Wednesday, April 21, 2010

Can You Actually Play While You Learn?

Last year I had the opportunity of being a volunteer facilitator for a pilot program designed by Brigham Young University's School of Education. It is called Systematic and Engaging Early Literacy or SEEL for short. It is a fantastic program proven to drastically improve literacy among the early readers. BUT, it's techniques can be use across the board in all areas of teaching, (more on this later.) In a nutshell, children learn while they play, or they play while they learn. The idea is to use memorable and FUN experiences to engage the children in learning, and they will learn faster, better and more eagerly. I've no time to go into detail here, but I can offer you a link to their web sight (see link on side of page.) There you will see some video explaining SEEL. (you may even catch a glimpse of me) and you will have access to LOTS of teaching material you can print off and use to teach your Kindergartners and First Graders how to read. For you Home Schooling Moms, you will love it! And for you full time teachers, you will love it too.

Friday, April 16, 2010

Letter Tiles

Hands-on manipulation is a vital tool in helping children through the learning process. Being able to physically handle letters helps them learn in a different way how to spell. Sometimes this physical manipulation is all a child needs to "get it." I love using these letter tiles when I review spelling word with my 1st grader. These letters were taken from a game called "Upwords" a variation of "Scrabble." You could use Scrabble tiles, but the Upwards tiles stack nicely on top of each other for more manipulation activities. I found the game at a second-hand store (Thanks D.I.) but you can look for it at garage sales, e-bay, and I recommend getting a few games so you will have more letters, but if you only have 1, you can still work with it. I cut the game board into strips with a scroll saw, then I lightly sanded each strip. The game board has raised areas that the tiles fit on nicely. That's what makes it fun for the children. They can spell out their word on their strip and the letters stay together while they slide the strip around showing me and the other children they spelled the word correctly. When reviewing spelling words with several children during centers, I asked each child to spell a different word so we would not run out of letters.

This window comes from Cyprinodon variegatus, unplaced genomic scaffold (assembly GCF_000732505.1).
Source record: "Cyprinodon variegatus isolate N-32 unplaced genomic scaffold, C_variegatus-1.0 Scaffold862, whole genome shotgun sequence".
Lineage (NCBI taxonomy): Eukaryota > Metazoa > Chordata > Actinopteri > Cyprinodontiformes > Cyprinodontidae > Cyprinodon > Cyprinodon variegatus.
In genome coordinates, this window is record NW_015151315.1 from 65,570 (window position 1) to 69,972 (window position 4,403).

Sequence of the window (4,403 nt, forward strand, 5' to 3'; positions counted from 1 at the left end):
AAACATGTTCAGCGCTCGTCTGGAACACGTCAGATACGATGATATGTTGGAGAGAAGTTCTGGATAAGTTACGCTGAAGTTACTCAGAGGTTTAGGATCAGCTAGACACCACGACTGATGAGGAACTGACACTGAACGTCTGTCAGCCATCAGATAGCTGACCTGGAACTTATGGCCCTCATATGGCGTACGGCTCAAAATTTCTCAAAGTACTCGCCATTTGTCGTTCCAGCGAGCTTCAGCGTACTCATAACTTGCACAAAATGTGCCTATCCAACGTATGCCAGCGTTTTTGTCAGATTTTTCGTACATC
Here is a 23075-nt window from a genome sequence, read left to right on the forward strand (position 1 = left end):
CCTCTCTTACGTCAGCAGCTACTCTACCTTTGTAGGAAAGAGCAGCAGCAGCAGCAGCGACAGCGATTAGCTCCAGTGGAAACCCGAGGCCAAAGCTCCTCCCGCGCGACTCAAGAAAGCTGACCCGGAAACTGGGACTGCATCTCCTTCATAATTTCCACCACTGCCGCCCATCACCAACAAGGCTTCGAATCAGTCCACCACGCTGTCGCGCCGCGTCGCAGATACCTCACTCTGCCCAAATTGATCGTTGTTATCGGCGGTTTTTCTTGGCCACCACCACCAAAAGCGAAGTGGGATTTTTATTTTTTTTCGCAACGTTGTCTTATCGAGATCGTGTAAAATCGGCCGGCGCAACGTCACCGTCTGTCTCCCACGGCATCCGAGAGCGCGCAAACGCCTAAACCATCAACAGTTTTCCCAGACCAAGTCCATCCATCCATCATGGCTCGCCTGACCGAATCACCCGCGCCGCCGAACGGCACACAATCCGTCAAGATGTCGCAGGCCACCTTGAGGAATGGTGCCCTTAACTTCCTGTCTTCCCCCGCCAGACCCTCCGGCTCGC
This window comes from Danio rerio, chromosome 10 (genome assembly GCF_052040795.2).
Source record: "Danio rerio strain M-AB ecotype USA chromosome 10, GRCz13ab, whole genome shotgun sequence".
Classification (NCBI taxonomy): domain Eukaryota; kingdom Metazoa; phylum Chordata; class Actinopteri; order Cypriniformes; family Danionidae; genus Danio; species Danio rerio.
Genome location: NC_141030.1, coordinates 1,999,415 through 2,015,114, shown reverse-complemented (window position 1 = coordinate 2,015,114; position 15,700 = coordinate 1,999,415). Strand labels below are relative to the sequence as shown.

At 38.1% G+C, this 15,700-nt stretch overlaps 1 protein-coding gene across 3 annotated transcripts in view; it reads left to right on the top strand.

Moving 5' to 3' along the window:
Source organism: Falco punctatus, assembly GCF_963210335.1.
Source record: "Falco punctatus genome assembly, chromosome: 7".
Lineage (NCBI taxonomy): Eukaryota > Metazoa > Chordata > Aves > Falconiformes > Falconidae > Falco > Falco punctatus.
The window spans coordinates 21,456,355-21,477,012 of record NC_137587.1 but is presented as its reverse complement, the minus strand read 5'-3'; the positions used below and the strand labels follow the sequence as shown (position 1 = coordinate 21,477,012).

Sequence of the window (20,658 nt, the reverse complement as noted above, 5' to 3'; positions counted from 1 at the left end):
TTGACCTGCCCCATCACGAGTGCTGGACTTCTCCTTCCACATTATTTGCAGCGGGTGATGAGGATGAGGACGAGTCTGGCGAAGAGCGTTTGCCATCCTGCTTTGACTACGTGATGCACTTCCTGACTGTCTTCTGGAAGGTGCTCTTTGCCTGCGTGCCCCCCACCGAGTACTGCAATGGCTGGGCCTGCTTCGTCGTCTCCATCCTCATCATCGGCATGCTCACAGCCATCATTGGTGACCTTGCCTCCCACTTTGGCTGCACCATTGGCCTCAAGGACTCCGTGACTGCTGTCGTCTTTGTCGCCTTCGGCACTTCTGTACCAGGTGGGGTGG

The other day we were working with the diphthong, /ou/ (ow, ou) and I used hot glue to glue the ow and ou letter tiles together. Then I asked the children to spell "cow" and they had to decide if they would use ow or ou, the same with house, brown and so forth. The hot glue easily came off the plastic tiles when we were finished with that letter combination. You could do the same thing for other letter blends like ch, sl, th, ing and so forth.

Teaching phonetics with these word tiles is great because they stack, so a child could spell cow, then you could ask them to place a letter on top of c and spell a different word. They can take an "n" and stack it on top of the c and spell now, then they could try an h and spell how. They could then place a c in front of the h and spell chow. Now they are manipulating words and finding patterns. It is fun for the children to see how high they can get their stack. (Now you can see why you want several games.)